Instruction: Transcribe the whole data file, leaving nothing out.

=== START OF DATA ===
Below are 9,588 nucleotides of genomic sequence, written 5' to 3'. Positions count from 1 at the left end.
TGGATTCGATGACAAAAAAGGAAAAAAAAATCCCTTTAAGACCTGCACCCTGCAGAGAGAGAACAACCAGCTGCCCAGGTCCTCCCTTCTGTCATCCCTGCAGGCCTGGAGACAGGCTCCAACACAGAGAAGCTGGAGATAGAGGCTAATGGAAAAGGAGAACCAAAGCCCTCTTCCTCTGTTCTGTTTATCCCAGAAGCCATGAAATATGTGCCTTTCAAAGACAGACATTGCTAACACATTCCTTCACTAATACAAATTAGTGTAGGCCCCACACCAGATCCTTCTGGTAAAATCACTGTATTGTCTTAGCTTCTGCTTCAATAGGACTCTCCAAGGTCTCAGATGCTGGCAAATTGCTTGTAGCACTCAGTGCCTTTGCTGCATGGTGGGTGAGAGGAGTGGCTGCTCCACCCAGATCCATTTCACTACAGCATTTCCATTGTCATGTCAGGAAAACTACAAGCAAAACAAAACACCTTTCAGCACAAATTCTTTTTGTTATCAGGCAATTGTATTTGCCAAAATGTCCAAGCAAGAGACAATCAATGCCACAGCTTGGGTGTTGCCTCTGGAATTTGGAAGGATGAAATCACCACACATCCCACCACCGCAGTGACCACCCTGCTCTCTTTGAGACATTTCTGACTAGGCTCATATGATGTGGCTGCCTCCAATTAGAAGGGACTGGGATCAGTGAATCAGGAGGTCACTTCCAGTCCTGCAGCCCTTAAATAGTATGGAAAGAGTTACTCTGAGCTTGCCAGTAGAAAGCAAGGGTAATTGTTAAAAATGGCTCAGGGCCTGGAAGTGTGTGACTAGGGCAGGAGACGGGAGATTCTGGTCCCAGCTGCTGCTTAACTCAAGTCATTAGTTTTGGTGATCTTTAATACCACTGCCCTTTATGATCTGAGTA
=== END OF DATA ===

Below are 9,588 nucleotides of genomic sequence, written 5' to 3'. Positions count from 1 at the left end.
TGGATTCGATGACAAAAAAGGAAAAAAAAATCCCTTTAAGACCTGCACCCTGCAGAGAGAGAACAACCAGCTGCCCAGGTCCTCCCTTCTGTCATCCCTGCAGGCCTGGAGACAGGCTCCAACACAGAGAAGCTGGAGATAGAGGCTAATGGAAAAGGAGAACCAAAGCCCTCTTCCTCTGTTCTGTTTATCCCAGAAGCCATGAAATATGTGCCTTTCAAAGACAGACATTGCTAACACATTCCTTCACTAATACAAATTAGTGTAGGCCCCACACCAGATCCTTCTGGTAAAATCACTGTATTGTCTTAGCTTCTGCTTCAATAGGACTCTCCAAGGTCTCAGATGCTGGCAAATTGCTTGTAGCACTCAGTGCCTTTGCTGCATGGTGGGTGAGAGGAGTGGCTGCTCCACCCAGATCCATTTCACTACAGCATTTCCATTGTCATGTCAGGAAAACTACAAGCAAAACAAAACACCTTTCAGCACAAATTCTTTTTGTTATCAGGCAATTGTATTTGCCAAAATGTCCAAGCAAGAGACAATCAATGCCACAGCTTGGGTGTTGCCTCTGGAATTTGGAAGGATGAAATCACCACACATCCCACCACCGCAGTGACCACCCTGCTCTCTTTGAGACATTTCTGACTAGGCTCATATGATGTGGCTGCCTCCAATTAGAAGGGACTGGGATCAGTGAATCAGGAGGTCACTTCCAGTCCTGCAGCCCTTAAATAGTATGGAAAGAGTTACTCTGAGCTTGCCAGTAGAAAGCAAGGGTAATTGTTAAAAATGGCTCAGGGCCTGGAAGTGTGTGACTAGGGCAGGAGACGGGAGATTCTGGTCCCAGCTGCTGCTTAACTCAAGTCATTAGTTTTGGTGATCTTTAATACCACTGCCCTTTATGATCTGAGTA